After a major negative credit event like a foreclosure, some home owners assume they may never be able to get a lender to take them seriously for a home loan ever again.
Is this true?
At first glance, FHA home loan rules in HUD 4000.1 might lead a potential borrower to think that it is.
“A Borrower is generally not eligible for a new FHA-insured Mortgage if the Borrower had a foreclosure or a DIL of foreclosure in the three-year period prior to the date of case number assignment.”
The abberviation DIL stands for deed-in-lieu of foreclosure. Note that the above does NOT say the borrower can NEVER get a home loan again. There is a three-year waiting period required but it IS possible.
And later in HUD 4000.1, we learn that the FHA loan program does accept those with a foreclosure on their record and make certain exceptions to the three-year wait:
“The Mortgagee may grant an exception to the three-year requirement if the foreclosure was the result of documented extenuating circumstances that were beyond the control of the Borrower, such as a serious illness or death of a wage earner, and the Borrower has re-established good credit since the foreclosure.”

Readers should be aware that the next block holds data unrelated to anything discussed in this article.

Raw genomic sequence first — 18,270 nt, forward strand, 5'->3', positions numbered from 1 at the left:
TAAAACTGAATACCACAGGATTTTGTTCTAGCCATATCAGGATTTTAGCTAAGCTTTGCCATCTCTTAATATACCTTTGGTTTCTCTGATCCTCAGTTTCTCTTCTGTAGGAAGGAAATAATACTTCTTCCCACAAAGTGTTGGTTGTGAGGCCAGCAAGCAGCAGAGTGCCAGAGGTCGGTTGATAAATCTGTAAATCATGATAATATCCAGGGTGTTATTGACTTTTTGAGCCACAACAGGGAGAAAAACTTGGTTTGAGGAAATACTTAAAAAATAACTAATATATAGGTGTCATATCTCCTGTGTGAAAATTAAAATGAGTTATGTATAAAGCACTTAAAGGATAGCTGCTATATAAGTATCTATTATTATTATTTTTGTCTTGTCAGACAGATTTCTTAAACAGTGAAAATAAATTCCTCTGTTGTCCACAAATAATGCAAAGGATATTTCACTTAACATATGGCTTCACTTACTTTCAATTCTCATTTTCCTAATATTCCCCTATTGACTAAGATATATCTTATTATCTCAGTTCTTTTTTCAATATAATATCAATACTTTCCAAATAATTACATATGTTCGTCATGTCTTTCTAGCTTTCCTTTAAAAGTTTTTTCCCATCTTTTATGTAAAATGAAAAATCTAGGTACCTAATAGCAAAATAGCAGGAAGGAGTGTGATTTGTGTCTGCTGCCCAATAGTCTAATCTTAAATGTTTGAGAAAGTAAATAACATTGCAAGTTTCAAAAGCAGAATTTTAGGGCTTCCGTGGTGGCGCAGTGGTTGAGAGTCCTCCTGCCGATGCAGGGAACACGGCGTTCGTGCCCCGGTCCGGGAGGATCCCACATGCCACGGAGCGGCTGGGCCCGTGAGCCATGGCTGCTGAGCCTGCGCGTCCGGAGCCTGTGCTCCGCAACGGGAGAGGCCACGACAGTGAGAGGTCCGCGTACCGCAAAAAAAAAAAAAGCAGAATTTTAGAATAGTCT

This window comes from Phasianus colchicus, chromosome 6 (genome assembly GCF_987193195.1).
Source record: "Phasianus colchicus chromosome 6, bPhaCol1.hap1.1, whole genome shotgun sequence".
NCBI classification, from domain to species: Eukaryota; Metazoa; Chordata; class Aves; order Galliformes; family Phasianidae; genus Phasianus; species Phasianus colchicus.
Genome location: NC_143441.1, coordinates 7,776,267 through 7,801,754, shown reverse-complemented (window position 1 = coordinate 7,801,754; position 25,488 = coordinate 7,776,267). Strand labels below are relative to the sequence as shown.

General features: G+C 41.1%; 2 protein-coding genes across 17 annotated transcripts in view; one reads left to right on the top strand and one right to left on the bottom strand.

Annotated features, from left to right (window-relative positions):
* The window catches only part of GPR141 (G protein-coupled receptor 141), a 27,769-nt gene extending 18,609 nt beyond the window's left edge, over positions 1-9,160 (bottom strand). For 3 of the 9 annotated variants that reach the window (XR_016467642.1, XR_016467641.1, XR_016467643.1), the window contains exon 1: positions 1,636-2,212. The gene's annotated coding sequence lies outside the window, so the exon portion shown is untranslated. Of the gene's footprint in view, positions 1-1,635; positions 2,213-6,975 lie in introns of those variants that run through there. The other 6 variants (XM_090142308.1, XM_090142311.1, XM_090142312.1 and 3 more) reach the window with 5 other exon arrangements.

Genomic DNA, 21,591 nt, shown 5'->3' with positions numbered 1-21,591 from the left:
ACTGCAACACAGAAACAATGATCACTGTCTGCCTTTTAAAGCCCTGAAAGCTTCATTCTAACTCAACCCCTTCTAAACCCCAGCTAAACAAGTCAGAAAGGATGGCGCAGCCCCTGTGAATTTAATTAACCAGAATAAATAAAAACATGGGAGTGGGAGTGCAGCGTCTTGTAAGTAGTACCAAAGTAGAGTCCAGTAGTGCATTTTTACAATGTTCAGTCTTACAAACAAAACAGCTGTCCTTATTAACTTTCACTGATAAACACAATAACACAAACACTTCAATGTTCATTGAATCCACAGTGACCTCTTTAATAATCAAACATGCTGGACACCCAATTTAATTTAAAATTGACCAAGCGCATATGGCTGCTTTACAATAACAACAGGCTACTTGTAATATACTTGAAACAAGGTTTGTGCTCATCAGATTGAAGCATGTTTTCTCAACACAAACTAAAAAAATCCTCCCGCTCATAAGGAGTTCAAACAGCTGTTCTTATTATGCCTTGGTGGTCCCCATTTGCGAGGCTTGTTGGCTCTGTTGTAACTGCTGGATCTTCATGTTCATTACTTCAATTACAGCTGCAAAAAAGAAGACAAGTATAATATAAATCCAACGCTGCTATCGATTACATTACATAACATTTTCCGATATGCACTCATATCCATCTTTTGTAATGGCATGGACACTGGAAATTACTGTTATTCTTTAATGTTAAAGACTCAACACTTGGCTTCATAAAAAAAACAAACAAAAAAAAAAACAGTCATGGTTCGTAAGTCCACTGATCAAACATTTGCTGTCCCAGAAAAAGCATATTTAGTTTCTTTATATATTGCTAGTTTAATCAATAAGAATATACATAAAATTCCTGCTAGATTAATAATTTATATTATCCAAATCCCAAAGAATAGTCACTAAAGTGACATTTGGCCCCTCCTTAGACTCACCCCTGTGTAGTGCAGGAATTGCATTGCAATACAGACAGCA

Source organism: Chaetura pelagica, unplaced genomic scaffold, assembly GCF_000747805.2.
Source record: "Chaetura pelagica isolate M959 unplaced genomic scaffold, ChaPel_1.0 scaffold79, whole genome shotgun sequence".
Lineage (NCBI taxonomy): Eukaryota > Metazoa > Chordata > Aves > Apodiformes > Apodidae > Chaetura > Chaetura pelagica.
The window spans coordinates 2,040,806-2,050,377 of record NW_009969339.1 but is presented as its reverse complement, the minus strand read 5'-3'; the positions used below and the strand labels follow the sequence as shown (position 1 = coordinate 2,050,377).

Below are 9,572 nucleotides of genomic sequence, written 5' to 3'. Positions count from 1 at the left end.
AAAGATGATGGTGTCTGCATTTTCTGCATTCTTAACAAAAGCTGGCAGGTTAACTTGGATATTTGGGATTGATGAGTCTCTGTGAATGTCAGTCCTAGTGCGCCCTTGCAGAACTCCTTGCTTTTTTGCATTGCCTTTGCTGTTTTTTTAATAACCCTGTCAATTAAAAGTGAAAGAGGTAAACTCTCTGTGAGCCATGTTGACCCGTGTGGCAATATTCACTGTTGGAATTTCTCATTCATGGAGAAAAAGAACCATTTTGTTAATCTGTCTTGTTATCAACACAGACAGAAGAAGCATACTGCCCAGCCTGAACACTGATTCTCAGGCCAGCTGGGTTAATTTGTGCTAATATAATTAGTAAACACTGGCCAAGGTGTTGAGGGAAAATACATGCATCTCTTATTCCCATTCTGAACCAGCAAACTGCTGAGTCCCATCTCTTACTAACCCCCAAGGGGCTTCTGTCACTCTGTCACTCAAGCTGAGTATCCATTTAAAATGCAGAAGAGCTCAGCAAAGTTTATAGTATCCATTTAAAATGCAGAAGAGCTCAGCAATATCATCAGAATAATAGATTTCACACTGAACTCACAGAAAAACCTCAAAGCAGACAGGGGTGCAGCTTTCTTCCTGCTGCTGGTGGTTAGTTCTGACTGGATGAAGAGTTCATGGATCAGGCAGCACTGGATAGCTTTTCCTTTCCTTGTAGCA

FHA loan rules state that certain things are NOT considered as extenuating circumstances:
-Divorce is not considered an extenuating circumstance. An exception may be possible when “a Borrower’s Mortgage was current at the time of the Borrower’s divorce, the ex-spouse received the Property, and the Mortgage was later foreclosed”.
-The inability to sell the Property due to a job transfer or relocation to another area is not an extenuating circumstance.
FHA loan rules add that in cases where a foreclosure or deed-in-lieu of foreclosure “was the result of a circumstance beyond the Borrower’s control”, the lender is required to have the borrower furnish an explanation “of the circumstance and document that the circumstance was beyond the Borrower’s control”.
One factor to consider is that your credit activity post-foreclosure will be paramount, and you will need to work to establish patterns of reliable credit use in the wake of a foreclosure actions to show the lender you are an acceptable credit risk.
Talk to a loan officer to learn what additional standards may apply as lender requirements, not just FHA loan rules, will have a say in how such transactions are carried out. State law may also be a factor.